D. H. Lawrence

From Theosophy Wiki
Jump to: navigation, search
D. H. Lawrence

David Herbert Lawrence (September 11, 1885 – March 2, 1930) was an English novelist, poet, playwright, essayist, literary critic and painter. His collected works, among other things, represent an extended reflection upon the dehumanising effects of modernity and industrialisation. Being part of the Symbolist movement, he was influenced by the Theosophical literature.

Theosophical influence

Scholar Michael Ballin states that Theosophy provided Lawrence with an alternative to two influences in European Western culture that he saw to be equally inimical and destructive: orthodox Christianity and scientific materialism.[1] He was also influenced by other Theosophical elements the revaluation of ancient Egypt and Greece wisdom, the unity of religions, the mystery of Atlantis and the correlation between the macrocosm and the microcosm.[2]

This Theosophical influence can be seen, for example, in the essays Lawrence wrote interpreting the Bible in a symbolic way. Scholar T. R. Wright states that Lawrence, "while remaining detached from theosophical orthodoxy, can be found to practice a mode of 'double-reading' of the Bible similar to that of Blavatsky and her followers".[3] He points out that Blavatsky's interpretation of the role of the serpent in the "fall" of man has "fed into the symbolic significance of much of Lawrence's writing, in particular The Plumed Serpent.[4] William York Tindall explored this subject in his book D.H. Lawrence and Susan, His Cow, (1973).

Lawrence was also familiar with other Theosophical authors. Wright argues that "probably the most important esoteric book Lawrence read, the one from which he drew the most" is Apocalypse Unsealed, written by Theosophist James A. Pryse.[5] However, Lawrence tended to interpret the symbolical figures in a physical and sensual way rather than spiritual.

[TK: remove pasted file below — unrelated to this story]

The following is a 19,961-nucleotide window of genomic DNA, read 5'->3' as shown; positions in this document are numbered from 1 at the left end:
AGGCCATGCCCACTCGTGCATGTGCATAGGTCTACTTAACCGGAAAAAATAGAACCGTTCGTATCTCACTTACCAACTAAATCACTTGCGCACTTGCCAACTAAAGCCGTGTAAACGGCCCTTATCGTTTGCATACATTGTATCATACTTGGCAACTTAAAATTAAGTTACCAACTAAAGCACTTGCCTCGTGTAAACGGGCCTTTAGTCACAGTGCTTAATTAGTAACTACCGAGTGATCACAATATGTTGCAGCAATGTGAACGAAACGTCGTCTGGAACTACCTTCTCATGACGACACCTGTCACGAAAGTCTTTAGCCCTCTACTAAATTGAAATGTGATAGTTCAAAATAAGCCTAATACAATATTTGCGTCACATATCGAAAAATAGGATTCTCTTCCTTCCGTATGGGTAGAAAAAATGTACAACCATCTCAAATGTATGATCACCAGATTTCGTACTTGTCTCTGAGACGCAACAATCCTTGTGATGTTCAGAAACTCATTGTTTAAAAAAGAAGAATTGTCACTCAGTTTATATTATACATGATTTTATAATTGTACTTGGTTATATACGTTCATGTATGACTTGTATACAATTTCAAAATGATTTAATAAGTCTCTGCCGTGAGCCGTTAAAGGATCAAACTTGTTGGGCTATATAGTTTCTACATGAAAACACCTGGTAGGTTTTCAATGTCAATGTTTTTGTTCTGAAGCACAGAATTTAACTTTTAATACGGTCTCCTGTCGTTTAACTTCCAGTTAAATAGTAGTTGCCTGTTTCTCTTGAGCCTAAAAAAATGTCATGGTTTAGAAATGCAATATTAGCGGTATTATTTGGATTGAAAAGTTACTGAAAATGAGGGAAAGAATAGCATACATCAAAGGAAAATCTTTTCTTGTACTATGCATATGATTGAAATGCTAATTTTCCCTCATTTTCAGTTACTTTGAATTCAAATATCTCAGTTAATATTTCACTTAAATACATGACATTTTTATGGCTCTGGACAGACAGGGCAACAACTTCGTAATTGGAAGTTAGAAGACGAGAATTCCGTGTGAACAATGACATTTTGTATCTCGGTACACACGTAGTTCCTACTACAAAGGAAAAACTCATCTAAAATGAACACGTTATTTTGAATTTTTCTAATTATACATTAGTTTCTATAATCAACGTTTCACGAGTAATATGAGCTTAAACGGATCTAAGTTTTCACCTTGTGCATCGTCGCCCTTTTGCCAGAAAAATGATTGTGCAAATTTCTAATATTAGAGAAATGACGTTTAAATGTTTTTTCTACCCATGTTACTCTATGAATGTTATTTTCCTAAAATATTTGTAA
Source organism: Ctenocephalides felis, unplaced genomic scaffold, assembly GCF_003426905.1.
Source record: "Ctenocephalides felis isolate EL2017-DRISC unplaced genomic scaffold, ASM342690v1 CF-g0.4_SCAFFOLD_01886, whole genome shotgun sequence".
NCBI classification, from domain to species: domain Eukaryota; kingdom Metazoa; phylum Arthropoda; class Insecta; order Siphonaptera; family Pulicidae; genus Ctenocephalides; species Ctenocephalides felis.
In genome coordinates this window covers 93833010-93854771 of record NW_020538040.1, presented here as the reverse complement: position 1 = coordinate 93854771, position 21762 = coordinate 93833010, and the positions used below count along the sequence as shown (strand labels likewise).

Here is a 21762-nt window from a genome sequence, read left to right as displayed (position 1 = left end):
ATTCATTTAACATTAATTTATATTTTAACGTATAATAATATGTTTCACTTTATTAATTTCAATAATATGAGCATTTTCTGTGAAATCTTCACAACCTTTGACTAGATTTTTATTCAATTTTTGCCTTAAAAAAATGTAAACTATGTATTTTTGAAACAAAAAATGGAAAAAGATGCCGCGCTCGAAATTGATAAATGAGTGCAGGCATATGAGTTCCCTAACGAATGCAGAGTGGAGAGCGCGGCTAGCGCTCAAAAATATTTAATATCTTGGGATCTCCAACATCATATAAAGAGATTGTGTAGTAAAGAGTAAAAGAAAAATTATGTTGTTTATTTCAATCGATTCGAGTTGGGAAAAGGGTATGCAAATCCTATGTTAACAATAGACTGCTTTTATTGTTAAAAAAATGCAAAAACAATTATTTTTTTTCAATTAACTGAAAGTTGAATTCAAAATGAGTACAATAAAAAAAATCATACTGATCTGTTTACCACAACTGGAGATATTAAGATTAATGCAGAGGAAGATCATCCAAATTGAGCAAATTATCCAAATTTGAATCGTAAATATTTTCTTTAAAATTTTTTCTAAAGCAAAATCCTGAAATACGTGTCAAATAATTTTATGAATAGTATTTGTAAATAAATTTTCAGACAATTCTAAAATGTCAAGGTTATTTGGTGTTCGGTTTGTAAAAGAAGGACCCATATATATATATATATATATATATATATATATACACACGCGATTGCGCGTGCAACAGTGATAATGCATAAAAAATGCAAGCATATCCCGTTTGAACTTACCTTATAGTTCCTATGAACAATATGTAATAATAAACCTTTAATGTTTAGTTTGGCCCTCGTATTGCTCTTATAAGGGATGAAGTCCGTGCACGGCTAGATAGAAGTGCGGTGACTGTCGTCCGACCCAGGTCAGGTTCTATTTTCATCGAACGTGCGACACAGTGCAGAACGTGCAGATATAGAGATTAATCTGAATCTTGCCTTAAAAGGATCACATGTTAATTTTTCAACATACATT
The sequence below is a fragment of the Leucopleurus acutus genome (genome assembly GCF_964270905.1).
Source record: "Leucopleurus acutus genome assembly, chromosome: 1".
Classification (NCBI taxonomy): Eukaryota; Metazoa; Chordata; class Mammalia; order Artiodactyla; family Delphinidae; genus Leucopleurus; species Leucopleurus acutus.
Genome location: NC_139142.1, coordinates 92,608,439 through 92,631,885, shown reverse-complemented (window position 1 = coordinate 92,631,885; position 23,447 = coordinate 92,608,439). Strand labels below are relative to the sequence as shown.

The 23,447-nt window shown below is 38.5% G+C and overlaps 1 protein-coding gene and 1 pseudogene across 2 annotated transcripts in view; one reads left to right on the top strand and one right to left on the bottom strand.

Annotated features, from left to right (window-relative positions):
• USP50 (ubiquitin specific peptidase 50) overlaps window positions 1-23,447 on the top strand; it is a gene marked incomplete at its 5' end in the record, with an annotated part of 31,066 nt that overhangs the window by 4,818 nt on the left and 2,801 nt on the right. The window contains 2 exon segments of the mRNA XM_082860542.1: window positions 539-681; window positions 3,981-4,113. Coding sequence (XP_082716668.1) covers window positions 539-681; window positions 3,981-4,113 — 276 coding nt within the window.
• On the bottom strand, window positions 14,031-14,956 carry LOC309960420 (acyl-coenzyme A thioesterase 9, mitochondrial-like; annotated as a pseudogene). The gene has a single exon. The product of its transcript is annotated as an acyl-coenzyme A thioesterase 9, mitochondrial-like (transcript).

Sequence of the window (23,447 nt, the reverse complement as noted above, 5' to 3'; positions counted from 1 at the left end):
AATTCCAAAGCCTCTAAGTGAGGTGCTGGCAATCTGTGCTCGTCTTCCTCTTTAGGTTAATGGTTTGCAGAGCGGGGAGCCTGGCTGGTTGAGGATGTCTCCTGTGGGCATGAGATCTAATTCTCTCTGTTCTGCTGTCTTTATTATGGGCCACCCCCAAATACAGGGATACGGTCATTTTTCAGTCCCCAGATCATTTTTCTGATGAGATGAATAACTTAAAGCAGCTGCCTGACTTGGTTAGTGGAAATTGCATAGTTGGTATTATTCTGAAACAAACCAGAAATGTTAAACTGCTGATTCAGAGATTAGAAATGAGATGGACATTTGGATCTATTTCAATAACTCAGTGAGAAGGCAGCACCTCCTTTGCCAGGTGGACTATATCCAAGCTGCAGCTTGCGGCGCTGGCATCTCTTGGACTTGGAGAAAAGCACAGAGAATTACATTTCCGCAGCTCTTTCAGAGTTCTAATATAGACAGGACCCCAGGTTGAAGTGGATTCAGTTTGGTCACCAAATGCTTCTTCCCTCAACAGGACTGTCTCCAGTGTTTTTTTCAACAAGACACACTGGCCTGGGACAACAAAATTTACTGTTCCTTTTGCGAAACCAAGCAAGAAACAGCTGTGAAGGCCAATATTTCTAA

Personal correspondence

Lawrence's attitude to the Theosophical teachings, as to other things, was typically irreverent, while at the same time acknowledging its value. This can be seen in some of his correspondence. For example, in a letter to American novelist Waldo David Frank on July 27, 1917, he writes:

What are you, spiritually? -- Theosophist? I am not a theosophist, though the esoteric doctrines are marvellously illuminating, historically. I hate the esoteric forms. Magic has also interested me a good deal. But it is all part of the past, and part of a past self in us: and it is no good going back, even to wonderful things.[6]

In a letter to Dr. David Eder written on August 24, 1917, he says:

Have you read Blavatsky's Secret Doctrine? In many ways a bore, and not quite real. Yet one can glean a marvellous lot from it, enlarge the understanding immensely. Do you know the physical --physiological-- interpretations of the esoteric doctrine? - the chakras and dualism in experience? The devils won't tell one anything, fully.[7]

Then again, on November 13, 1918, he wrote to Nancy Henry:

Try and get hold of Mme. Blavatsky's books - they are big and expensive - the friends I used to borrow them from are out of England now. But get from some library or other Isis Unveiled, and better still the 2 vol. work whose name I forget. Rider, the publisher of the Occult Review -try that- publishes all these books.[8]

Notes

  1. Jane Campbell and James Doyle (eds.), The Practical Vision: Essays in English Literature in Honour of Flora Roy (Waterloo, Ontario: Wilfrid Laurier University Press, 1978), 87.
  2. Jane Campbell and James Doyle (eds.), The Practical Vision: Essays in English Literature in Honour of Flora Roy (Waterloo, Ontario: Wilfrid Laurier University Press, 1978), 89, fn.
  3. T. R. Wright, D. H. Lawrence and the Bible, (Cambridge, UK: Cambridge University Press, 2001), 110
  4. T. R. Wright, D. H. Lawrence and the Bible, (Cambridge, UK: Cambridge University Press, 2001), 119
  5. T. R. Wright, D. H. Lawrence and the Bible, (Cambridge, UK: Cambridge University Press, 2001), 121
  6. D. H. Lawrence, The Letters of D. H. Lawrence: October 1916-June 1921, vol. III part 1, (Cambridge, UK: Cambridge University Press, 2002), 143.
  7. D. H. Lawrence, The Letters of D. H. Lawrence: October 1916-June 1921, vol. III part 1, (Cambridge, UK: Cambridge University Press, 2002), 150.
  8. D. H. Lawrence, The Letters of D. H. Lawrence: October 1916-June 1921, vol. III part 1, (Cambridge, UK: Cambridge University Press, 2002), 298.